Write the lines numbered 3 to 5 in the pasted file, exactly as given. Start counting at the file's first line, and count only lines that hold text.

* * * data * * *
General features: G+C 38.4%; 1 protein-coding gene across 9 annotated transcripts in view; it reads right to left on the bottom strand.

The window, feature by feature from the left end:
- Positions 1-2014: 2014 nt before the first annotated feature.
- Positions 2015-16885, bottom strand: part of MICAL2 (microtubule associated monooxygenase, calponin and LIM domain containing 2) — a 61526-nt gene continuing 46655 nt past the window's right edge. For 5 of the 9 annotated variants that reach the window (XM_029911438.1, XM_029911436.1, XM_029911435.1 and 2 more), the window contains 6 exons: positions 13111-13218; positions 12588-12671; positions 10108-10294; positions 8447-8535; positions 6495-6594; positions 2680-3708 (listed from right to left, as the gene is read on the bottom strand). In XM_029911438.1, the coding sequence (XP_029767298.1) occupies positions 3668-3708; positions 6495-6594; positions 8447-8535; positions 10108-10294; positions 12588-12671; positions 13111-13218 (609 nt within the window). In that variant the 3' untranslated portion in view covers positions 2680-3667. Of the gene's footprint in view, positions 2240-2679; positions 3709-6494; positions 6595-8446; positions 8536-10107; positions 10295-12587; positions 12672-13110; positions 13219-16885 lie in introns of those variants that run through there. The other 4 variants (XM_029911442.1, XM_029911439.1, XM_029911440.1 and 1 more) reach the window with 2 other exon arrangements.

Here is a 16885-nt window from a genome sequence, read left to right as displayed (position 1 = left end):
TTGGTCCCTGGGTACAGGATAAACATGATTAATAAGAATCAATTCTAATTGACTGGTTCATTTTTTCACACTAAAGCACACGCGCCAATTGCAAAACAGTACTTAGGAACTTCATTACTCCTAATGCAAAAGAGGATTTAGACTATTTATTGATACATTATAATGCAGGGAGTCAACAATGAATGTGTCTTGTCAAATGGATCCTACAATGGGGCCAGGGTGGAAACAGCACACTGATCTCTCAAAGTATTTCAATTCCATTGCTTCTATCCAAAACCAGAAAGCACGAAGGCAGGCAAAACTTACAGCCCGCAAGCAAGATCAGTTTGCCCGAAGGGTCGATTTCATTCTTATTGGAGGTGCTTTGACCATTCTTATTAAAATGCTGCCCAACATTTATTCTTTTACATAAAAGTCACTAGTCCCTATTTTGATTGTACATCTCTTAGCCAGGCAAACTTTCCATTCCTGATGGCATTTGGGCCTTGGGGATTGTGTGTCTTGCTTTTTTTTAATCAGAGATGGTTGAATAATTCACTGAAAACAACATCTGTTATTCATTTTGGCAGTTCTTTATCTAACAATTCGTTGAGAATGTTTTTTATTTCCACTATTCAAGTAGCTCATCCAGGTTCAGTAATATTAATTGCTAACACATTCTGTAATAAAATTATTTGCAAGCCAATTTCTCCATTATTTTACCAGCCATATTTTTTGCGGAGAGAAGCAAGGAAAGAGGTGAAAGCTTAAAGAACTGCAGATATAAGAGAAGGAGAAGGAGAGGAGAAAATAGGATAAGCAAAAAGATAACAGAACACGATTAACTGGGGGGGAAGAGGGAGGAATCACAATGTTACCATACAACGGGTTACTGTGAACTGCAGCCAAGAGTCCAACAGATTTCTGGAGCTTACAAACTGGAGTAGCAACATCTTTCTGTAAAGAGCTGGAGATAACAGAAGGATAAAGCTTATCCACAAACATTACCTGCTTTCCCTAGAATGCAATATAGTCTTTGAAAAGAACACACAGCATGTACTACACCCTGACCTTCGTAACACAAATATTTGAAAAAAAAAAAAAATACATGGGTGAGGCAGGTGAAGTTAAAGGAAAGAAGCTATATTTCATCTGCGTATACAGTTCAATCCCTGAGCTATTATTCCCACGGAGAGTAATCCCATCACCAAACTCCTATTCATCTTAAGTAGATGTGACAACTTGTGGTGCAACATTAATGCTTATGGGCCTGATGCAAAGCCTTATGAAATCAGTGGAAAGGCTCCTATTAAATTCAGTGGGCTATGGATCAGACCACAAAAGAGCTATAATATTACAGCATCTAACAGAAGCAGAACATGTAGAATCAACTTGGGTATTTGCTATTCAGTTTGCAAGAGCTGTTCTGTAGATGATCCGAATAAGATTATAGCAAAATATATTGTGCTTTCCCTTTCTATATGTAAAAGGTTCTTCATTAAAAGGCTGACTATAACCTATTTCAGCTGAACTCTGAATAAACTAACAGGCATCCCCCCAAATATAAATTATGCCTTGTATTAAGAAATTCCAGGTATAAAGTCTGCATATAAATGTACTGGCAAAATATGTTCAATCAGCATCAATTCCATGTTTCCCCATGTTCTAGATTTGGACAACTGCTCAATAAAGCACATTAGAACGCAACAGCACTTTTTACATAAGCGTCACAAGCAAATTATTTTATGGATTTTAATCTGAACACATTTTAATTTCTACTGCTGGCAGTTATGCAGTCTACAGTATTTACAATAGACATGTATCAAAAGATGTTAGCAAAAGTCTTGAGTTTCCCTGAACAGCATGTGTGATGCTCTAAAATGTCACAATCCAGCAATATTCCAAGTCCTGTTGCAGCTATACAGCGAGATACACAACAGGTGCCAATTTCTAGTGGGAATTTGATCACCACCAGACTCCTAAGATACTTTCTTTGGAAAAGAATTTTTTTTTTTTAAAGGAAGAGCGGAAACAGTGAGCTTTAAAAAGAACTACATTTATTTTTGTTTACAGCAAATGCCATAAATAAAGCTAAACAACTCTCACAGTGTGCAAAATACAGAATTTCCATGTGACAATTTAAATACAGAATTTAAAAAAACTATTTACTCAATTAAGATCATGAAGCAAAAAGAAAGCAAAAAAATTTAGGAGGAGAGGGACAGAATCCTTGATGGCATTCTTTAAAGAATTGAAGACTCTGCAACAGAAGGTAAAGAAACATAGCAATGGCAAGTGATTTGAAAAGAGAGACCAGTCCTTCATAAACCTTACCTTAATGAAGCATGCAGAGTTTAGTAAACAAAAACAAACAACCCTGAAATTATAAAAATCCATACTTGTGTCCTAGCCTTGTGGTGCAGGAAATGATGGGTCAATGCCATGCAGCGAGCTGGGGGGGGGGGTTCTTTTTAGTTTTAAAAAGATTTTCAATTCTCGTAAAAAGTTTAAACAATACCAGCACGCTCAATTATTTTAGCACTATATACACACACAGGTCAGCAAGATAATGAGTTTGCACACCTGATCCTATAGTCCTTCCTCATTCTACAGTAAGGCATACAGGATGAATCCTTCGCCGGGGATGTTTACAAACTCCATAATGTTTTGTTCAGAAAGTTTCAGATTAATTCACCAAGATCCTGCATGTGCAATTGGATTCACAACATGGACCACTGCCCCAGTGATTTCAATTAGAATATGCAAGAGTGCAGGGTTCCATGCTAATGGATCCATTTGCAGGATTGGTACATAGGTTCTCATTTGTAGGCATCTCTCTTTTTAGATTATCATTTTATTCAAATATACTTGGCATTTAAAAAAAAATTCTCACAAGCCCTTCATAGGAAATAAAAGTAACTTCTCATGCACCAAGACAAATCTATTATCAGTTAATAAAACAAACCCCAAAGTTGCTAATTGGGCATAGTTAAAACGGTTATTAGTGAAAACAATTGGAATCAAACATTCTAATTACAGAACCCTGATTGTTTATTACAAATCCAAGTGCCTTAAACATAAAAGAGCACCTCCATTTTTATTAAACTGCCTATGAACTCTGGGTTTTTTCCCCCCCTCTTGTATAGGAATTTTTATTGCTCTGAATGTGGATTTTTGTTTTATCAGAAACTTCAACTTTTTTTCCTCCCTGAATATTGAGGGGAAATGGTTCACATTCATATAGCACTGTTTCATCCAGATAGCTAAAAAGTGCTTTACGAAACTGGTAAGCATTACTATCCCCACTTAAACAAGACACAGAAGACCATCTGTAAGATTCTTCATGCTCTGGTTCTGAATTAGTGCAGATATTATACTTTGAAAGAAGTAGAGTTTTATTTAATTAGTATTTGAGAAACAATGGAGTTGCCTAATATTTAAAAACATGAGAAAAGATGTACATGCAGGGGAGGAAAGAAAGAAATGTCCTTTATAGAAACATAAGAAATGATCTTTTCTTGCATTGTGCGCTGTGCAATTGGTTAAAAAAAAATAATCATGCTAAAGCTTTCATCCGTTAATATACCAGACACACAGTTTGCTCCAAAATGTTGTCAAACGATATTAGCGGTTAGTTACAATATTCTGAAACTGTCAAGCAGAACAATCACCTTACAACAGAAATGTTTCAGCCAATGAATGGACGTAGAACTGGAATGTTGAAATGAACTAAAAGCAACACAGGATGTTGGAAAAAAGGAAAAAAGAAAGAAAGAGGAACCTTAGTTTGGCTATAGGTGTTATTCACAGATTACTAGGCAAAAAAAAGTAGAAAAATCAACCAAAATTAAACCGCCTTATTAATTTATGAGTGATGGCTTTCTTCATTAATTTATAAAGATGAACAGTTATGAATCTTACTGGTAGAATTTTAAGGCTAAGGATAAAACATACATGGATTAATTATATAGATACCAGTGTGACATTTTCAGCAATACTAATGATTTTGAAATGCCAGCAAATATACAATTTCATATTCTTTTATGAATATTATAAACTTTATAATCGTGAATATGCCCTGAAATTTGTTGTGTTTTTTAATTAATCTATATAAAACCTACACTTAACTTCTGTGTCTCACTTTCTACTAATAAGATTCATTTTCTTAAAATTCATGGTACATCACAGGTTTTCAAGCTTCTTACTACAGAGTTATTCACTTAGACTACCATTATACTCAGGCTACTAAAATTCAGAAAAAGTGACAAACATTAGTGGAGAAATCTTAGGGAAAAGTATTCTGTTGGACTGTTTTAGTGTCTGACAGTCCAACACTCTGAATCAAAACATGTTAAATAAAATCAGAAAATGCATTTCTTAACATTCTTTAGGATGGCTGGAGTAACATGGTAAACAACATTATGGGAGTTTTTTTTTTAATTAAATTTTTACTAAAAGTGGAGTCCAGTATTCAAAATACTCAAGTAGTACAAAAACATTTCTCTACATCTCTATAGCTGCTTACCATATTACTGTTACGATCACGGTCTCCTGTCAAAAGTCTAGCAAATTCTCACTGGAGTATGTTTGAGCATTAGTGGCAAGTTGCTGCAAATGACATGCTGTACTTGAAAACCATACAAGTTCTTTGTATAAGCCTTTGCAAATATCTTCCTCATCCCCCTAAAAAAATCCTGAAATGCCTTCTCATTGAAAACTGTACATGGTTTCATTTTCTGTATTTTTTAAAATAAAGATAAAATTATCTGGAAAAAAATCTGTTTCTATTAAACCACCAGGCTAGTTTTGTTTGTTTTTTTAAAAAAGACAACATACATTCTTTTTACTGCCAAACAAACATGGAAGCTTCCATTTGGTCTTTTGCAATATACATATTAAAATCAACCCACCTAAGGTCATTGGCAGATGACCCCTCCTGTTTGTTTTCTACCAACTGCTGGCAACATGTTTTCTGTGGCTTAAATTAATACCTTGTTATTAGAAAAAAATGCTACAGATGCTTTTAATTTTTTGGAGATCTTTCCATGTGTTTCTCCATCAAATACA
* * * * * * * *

- Positions 1-2014: 2014 nt before the first annotated feature.
- Positions 2015-16885, bottom strand: part of MICAL2 (microtubule associated monooxygenase, calponin and LIM domain containing 2) — a 61526-nt gene continuing 46655 nt past the window's right edge. For 5 of the 9 annotated variants that reach the window (XM_029911438.1, XM_029911436.1, XM_029911435.1 and 2 more), the window contains 6 exons: positions 13111-13218; positions 12588-12671; positions 10108-10294; positions 8447-8535; positions 6495-6594; positions 2680-3708 (listed from right to left, as the gene is read on the bottom strand). In XM_029911438.1, the coding sequence (XP_029767298.1) occupies positions 3668-3708; positions 6495-6594; positions 8447-8535; positions 10108-10294; positions 12588-12671; positions 13111-13218 (609 nt within the window). In that variant the 3' untranslated portion in view covers positions 2680-3667. Of the gene's footprint in view, positions 2240-2679; positions 3709-6494; positions 6595-8446; positions 8536-10107; positions 10295-12587; positions 12672-13110; positions 13219-16885 lie in introns of those variants that run through there. The other 4 variants (XM_029911442.1, XM_029911439.1, XM_029911440.1 and 1 more) reach the window with 2 other exon arrangements.

Here is a 16885-nt window from a genome sequence, read left to right as displayed (position 1 = left end):